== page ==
Guitarist Dave Stryker is closely associated with saxophonist Stanley Turrentine, with whom he once toured and recorded. Yet "All the Way," Stryker's new album, often brings to mind another reedman, Sonny Rollins, known for his attraction to pop standards and his gift for thematic embellishment and improvisation.
No doubt Stryker would be uncomfortable with the comparison, given Rollins's deserved stature as a jazz titan, but this collection of pop and jazz chestnuts nevertheless reveals the guitarist's Rollinsesque knack for refurbishing threadbare melodies and progressions. The fact that Stryker has chosen to play in a trio format, a challenging setting Rollins helped popularize, only underscores the parallels, intentional or not.
Mind you, Stryker revitalizes "I Got Rhythm," "God Bless the Child" "A Lazy Afternoon" and other favorites in his own fashion. He displays a warm, rounded tone, spacious phrasing, subtle harmonic substitutions, unexpected rhythmic displacements and a hand-in-glove rapport with his exceptionally sensitive bandmates, bassist Scott Colley and drummer Bill Stewart. The result is an intimate guitar recital that sounds at once familiar and fresh, alluring and surprising.
Stryker can also be heard on the new album by his label and tour mate, saxophonist Steve Slagle. Here, all the tunes but one were written by Thelonious Monk, the exception being "Monk," Slagle's thoroughly evocative tribute to the composer. Not surprisingly, much of the album's charm derives from Monk's pen, and it's particularly enjoyable to hear the quartet, featuring bassist Jay Anderson and drummer Adam Nussbaum, bracket the seldom heard "Worry Later" and "Ugly Beauty" with smart, inventive arrangements of "Think of One," "Criss-Cross" and "Epistrophy." Slagle's tart alto tone illuminates the curious contours that give shape to these tunes, though not to be missed is his supple and stirring alto clarinet work on "Jackie-ing."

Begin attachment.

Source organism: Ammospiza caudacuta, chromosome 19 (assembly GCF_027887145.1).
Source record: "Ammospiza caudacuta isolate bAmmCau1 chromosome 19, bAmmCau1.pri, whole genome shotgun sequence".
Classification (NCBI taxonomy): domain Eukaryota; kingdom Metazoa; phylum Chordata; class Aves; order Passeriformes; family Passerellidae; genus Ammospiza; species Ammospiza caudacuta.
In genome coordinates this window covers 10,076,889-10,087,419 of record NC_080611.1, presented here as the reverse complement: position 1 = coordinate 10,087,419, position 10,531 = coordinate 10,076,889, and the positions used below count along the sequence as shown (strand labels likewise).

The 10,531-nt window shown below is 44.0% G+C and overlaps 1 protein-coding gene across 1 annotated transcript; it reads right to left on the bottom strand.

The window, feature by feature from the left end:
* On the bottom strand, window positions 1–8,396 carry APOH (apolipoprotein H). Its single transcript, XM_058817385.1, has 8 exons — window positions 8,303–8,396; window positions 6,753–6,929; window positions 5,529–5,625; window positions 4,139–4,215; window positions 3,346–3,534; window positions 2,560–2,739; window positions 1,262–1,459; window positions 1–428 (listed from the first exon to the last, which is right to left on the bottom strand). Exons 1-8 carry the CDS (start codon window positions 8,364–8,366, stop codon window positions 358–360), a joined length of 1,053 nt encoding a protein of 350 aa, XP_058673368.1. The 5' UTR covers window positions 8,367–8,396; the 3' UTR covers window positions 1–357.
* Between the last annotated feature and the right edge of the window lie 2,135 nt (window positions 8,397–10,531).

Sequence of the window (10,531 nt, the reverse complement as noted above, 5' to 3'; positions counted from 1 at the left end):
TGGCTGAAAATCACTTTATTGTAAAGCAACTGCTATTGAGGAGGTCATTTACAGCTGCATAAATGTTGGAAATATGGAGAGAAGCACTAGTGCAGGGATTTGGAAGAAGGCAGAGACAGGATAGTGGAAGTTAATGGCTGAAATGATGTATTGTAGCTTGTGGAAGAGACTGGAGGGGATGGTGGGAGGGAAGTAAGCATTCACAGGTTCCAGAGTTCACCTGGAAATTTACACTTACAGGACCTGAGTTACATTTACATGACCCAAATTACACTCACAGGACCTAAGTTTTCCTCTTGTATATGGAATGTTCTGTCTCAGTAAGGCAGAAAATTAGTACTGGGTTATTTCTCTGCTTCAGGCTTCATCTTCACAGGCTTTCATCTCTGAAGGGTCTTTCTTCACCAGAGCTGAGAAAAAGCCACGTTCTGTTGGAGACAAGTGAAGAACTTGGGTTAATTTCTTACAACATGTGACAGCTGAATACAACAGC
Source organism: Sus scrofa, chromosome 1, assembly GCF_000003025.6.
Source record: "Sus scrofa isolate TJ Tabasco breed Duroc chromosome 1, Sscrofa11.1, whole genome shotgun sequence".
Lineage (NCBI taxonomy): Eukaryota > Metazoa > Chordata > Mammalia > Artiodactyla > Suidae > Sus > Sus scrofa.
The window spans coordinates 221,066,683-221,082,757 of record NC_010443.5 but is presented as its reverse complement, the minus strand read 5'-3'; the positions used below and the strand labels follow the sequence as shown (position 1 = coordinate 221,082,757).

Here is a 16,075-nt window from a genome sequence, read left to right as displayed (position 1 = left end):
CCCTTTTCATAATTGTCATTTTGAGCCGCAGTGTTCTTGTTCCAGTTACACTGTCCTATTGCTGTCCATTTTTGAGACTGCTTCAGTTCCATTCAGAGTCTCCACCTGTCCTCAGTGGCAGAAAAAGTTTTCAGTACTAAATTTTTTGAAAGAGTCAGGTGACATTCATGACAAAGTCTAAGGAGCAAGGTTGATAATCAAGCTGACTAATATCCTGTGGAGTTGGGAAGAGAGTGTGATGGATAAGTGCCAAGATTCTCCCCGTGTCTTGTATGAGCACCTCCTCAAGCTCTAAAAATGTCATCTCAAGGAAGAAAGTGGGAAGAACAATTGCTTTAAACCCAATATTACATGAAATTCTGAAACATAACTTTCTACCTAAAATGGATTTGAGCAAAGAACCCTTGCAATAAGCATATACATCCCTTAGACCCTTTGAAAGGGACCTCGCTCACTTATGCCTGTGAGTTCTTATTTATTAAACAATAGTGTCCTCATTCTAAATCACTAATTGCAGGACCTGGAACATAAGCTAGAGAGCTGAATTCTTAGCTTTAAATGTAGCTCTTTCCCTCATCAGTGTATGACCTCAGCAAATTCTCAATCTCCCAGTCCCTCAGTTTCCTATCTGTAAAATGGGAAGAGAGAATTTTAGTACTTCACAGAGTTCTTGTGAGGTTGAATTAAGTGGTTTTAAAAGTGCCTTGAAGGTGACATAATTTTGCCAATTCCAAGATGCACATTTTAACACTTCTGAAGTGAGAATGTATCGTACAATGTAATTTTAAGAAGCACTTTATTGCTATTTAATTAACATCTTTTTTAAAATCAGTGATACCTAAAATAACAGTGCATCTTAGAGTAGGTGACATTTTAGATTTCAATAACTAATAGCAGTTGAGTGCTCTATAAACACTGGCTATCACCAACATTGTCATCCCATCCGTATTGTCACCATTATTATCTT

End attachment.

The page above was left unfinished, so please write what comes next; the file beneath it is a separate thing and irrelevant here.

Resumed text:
Both appearing Tuesday at Blues Alley.
To hear a free Sound Bite from Dave Stryker, call Post-Haste at 202/334-9000 and press 8108. For a Sound Bite from Steve Slagle, press 8109. (Prince William residents, call 690-4110.)